Similar collaborations would be useful for other institutions wanting to launch programs like TLAE, says Liguori. He suggests that schools join the new K-12 Connection social interest group formed by the United States Association for Small Business and Entrepreneurship and the KHUB initiative of ICSB. Other schools could also partner with Rowan University, he says, as a way to expand both networks.

Online Opportunities

Rowan itself might partner with other universities for the 2022 program as a way to scale the online offering. “Pandemic permitting, we want to resume the in-person program for students in our area, but we also want to continue to offer the online opportunity because of the wide geographic reach,” says Liguori.

Switching to an online format in 2020 had both positive and negative consequences, says Liguori. On the plus side, administrators were able to line up a wider range of speakers and mentors; they also could afford to hire more peer mentors, using the money they saved by not providing food to participants.

The virtual format also allowed them to open up enrollment to students throughout the country. “We attracted a much more geographically dispersed population, and their perspectives have enriched course discussions and informed the solutions the students have come up with,” says Liguori. In 2021, the virtual program expanded its reach even farther when the TLAE enrolled its first two international participants—one from France and one from Egypt.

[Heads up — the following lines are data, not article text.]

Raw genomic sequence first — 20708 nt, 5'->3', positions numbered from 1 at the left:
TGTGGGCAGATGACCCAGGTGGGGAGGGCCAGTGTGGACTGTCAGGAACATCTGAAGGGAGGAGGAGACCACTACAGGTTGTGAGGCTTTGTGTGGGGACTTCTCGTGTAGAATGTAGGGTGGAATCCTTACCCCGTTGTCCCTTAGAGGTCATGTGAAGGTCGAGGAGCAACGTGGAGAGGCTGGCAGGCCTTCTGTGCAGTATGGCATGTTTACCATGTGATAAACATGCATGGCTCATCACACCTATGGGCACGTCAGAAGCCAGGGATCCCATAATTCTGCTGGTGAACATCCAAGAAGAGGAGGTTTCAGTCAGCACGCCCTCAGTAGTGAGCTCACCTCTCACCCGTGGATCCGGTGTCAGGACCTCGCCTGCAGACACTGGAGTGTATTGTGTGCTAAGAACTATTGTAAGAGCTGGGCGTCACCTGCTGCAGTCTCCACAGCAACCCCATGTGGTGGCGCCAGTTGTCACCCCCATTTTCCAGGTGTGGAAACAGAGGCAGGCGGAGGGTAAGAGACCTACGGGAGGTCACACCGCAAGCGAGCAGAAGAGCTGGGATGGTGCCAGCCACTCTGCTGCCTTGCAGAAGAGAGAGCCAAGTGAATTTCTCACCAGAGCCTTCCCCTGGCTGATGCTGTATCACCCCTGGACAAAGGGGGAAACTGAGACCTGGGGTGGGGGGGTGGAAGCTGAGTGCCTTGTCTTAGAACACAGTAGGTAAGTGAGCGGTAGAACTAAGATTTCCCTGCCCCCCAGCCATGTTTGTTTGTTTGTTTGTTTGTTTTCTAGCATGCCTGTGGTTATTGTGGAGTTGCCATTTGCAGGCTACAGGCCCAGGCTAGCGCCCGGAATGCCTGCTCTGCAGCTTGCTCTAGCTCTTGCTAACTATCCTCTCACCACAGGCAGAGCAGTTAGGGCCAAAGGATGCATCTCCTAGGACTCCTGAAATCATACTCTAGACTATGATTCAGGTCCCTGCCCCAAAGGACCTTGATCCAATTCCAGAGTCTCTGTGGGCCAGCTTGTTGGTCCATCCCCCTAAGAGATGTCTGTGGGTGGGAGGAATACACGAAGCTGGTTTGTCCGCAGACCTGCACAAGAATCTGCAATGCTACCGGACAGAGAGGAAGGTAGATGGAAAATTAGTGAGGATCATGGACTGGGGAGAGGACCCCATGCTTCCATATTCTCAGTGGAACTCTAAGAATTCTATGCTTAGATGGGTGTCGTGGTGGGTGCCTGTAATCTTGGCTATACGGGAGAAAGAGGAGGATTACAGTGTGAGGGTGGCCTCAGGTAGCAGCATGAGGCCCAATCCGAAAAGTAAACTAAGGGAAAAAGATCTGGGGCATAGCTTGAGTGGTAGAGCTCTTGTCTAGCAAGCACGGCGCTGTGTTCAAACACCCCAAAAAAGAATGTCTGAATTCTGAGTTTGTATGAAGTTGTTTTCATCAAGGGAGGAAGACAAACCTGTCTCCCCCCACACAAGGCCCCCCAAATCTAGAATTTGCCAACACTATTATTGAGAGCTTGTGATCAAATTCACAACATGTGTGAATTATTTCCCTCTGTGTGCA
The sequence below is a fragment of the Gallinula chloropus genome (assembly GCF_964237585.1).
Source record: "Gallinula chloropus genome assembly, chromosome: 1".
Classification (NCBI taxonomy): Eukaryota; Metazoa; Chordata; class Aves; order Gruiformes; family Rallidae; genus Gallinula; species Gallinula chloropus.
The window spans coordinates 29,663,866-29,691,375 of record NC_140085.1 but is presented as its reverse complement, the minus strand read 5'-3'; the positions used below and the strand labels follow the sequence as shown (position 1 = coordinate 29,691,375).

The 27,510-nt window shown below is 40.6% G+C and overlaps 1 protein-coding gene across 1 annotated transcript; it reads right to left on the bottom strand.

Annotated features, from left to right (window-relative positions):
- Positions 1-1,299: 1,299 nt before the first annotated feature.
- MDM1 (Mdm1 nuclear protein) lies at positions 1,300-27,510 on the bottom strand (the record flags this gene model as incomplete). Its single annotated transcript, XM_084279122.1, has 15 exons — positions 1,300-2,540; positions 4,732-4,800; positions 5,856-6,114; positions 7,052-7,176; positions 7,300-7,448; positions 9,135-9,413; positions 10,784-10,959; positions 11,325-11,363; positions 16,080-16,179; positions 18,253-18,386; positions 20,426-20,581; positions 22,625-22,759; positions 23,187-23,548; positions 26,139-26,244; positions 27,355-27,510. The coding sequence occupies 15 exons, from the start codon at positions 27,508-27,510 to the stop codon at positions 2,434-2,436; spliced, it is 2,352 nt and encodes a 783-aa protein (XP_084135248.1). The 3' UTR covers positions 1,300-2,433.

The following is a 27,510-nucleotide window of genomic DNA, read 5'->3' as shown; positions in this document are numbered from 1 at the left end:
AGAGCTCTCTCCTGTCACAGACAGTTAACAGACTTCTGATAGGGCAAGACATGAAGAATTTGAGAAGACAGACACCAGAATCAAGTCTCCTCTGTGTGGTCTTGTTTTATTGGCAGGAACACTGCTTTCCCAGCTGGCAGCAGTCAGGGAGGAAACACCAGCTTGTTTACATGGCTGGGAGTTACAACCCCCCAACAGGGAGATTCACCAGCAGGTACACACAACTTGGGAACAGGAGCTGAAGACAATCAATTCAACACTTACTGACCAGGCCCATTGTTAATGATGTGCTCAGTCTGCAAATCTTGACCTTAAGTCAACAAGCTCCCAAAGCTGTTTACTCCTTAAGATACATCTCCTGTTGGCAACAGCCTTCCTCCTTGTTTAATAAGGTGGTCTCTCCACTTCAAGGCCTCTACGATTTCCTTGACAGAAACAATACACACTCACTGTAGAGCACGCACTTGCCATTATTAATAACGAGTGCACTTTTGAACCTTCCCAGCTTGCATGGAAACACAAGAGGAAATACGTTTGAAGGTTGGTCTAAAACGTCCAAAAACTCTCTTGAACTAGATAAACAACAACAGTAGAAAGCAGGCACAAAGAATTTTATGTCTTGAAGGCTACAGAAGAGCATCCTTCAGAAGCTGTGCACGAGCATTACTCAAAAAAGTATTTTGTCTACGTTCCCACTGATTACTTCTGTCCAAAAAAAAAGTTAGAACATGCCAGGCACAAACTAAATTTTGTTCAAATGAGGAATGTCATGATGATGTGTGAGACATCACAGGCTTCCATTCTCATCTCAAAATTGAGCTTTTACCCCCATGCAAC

However, in 2020 and 2021, faculty and staff had to spend more time executing the digital programs, and student attrition rates were higher. In addition, the all-virtual program presented two major IT hurdles.

“One, we had to onboard students into an entire university system for them to access course content, grades, and other materials through secure channels,” says Liguori. “Two, students from this population have very disparate access to technology resources. It was a definite challenge for some participants to have good WiFi, acceptable computer access, and spaces where they could work uninterrupted.”